The scouts also visited the installation’s Curation Center allowing them to see "Thelma and Louise," ambassadors of the Desert Tortoise, up close along with the Combat Center’s efforts toward conserving artifacts and history found aboard the Combat Center. The center also stores artifacts from the Marine Corps Mountain Warfare Training Center in Bridgeport, Marine Corps Air Station Yuma and Marine Corps Logistics Base Barstow.
“It’s very satisfying to show anyone how much is actually going on here at this center,” said Charlene Keck, collections manager, Archaeology and Paleontology Curation Center. “Because the Boy Scouts are so focused on camping and how people interact with the natural environment, it seems [like a good fit] for them to visit this center and find out more about what was in the local area and what they can find today.”
The scouts also visited the Battle Simulation Center where they had the opportunity to experience the Combat Convoy Simulator and Vehicle Rollover simulator. The group’s trip to the ISMT also had scouts participating in weapon simulators for the M240B Machine Gun, M249 Squad Automatic Weapon and Mark 19 Grenade Launcher. These events gave the scouts a different perspective on the kind of training Marines conduct to prepare for any mission.
“This is all really cool,” said Devin Castanon, boy scout, Troop 72. “Being able to be around all the [weapons] and other [vehicles] up close is different and new.”
The scouts used this event to not only observe aspects of Marine life, but to also conduct their annual Order of the Arrow Call Out, which selected scouts from each troop who were nominated by their peers for exemplary scouting skills, leadership and willingness to learn. The order is an honor society within the organization symbolized by a white sash with a red arrow for members who have been officially accepted, which is a title they earn and keep for life.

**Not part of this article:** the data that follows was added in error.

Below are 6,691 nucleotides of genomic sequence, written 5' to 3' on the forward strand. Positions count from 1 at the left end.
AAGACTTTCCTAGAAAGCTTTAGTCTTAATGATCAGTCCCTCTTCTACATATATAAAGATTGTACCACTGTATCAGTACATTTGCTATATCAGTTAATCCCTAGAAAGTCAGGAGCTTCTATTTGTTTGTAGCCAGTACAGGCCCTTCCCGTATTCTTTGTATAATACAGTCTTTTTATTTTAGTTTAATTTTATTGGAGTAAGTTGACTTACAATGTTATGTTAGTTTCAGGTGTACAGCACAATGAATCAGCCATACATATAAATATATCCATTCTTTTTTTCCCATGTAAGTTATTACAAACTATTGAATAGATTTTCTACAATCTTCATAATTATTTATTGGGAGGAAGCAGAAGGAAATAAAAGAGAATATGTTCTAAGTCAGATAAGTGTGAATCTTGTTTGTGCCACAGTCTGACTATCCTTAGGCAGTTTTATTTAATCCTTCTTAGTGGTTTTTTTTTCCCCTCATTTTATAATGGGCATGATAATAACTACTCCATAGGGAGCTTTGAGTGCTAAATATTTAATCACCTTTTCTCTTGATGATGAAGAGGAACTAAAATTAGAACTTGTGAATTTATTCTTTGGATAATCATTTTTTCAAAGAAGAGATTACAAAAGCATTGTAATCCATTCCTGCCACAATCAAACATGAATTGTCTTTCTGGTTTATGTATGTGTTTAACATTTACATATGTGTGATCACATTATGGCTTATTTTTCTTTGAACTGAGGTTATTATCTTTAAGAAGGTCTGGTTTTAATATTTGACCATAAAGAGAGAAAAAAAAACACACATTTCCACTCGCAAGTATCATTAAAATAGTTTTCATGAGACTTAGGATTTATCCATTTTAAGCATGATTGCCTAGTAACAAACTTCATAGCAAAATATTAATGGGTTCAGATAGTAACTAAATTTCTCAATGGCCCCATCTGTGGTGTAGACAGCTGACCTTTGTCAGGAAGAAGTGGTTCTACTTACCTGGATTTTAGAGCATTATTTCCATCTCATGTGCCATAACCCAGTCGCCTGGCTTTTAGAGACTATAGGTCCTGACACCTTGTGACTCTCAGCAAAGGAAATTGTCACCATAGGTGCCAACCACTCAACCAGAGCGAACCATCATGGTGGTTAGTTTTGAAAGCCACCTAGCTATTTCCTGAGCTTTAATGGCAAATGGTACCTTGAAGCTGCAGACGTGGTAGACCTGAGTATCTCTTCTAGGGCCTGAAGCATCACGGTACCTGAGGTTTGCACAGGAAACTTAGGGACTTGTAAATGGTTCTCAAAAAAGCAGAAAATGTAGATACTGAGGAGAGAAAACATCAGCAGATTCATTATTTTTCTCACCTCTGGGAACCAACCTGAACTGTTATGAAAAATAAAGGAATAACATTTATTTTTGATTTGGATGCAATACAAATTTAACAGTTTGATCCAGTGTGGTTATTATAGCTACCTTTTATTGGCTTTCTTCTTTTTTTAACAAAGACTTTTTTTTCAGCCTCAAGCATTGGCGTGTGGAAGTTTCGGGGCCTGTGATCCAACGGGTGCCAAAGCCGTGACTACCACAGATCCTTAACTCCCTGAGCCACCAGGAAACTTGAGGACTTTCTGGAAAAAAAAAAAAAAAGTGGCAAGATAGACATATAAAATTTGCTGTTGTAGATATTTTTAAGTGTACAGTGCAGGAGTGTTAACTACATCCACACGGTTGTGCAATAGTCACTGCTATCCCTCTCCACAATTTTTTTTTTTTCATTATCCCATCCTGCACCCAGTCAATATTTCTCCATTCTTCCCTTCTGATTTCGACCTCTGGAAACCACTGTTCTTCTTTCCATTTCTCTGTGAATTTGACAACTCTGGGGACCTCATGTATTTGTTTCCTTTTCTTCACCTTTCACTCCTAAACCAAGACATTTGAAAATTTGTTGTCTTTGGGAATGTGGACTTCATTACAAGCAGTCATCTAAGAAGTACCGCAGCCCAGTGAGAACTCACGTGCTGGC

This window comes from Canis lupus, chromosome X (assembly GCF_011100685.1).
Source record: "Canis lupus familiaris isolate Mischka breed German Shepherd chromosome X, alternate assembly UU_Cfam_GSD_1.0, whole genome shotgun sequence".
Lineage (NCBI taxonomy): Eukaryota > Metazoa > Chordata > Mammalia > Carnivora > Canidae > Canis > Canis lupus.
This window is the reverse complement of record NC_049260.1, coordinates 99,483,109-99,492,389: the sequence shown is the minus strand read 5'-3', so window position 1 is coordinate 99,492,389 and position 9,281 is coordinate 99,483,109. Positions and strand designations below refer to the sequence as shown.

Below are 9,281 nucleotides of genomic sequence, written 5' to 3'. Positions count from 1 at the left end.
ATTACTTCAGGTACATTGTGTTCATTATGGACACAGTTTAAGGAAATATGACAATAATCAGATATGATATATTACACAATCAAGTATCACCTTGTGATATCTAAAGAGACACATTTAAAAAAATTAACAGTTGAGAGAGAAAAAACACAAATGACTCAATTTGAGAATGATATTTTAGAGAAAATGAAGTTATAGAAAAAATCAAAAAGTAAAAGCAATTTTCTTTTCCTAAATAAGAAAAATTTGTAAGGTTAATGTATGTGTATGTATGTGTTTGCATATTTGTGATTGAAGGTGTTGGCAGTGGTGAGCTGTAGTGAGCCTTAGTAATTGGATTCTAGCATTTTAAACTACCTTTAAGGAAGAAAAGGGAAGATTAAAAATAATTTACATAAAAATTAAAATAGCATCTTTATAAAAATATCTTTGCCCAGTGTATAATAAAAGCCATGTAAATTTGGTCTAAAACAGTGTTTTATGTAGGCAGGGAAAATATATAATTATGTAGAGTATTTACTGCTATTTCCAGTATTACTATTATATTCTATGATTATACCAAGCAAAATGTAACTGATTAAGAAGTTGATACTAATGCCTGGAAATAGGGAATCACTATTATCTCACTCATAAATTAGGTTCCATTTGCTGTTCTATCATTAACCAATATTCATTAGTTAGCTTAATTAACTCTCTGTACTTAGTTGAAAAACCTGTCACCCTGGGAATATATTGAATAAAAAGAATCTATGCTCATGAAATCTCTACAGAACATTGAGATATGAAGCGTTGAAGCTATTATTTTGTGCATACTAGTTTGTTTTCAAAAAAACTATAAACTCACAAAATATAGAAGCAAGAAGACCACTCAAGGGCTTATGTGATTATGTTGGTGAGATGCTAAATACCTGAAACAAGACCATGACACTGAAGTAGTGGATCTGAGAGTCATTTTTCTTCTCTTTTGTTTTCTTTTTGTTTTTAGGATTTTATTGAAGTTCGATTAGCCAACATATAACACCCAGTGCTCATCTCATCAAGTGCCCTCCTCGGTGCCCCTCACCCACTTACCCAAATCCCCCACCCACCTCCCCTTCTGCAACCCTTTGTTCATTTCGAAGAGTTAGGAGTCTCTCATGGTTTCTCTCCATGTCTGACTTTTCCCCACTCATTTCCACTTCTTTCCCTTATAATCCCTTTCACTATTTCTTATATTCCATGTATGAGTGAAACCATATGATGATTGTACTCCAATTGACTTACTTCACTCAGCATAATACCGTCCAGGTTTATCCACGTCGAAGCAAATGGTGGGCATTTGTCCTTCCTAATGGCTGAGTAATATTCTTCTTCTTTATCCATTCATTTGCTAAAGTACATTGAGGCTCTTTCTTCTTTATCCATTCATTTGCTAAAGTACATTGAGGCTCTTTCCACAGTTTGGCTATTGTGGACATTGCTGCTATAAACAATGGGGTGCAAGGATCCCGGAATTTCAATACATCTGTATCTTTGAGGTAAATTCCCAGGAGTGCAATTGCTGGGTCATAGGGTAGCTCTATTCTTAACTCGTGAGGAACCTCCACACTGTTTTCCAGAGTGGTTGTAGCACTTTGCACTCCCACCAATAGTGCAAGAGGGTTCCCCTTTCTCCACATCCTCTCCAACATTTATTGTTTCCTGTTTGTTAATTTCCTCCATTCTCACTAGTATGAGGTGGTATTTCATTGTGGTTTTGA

“This portion of the camp is a big deal for a lot of the scouts,” Brandon said. “Once they officially become a member of the Arrow, it is something that stays with you for life, like earning a title they can always have with them.”
The scouts concluded their camp with a scout competition encompassing trust, leadership skills, endurance, knowledge and knot-tying techniques. Marine Wing Support Squadron 374 Crash Fire Rescue Marines also visited the group at Camp Wilson to demonstrate the nature of their job, equipment they use, and the mission of crash fire rescue.
During the Installation’s daily flag-raising ceremony Sunday morning, the Combat Center allowed three scouts to become part of the base’s flag detail and assist in the unfurling and raising of the American Flag alongside Marines.
“I really hope this becomes a tradition,” Nicole said. “You get the same expression of [excitement] whether they have lived around this environment or not. That first ‘Aha!’ or ‘Wow!’ moment you get from the kids makes all the work worth it and its memories they will keep with them.”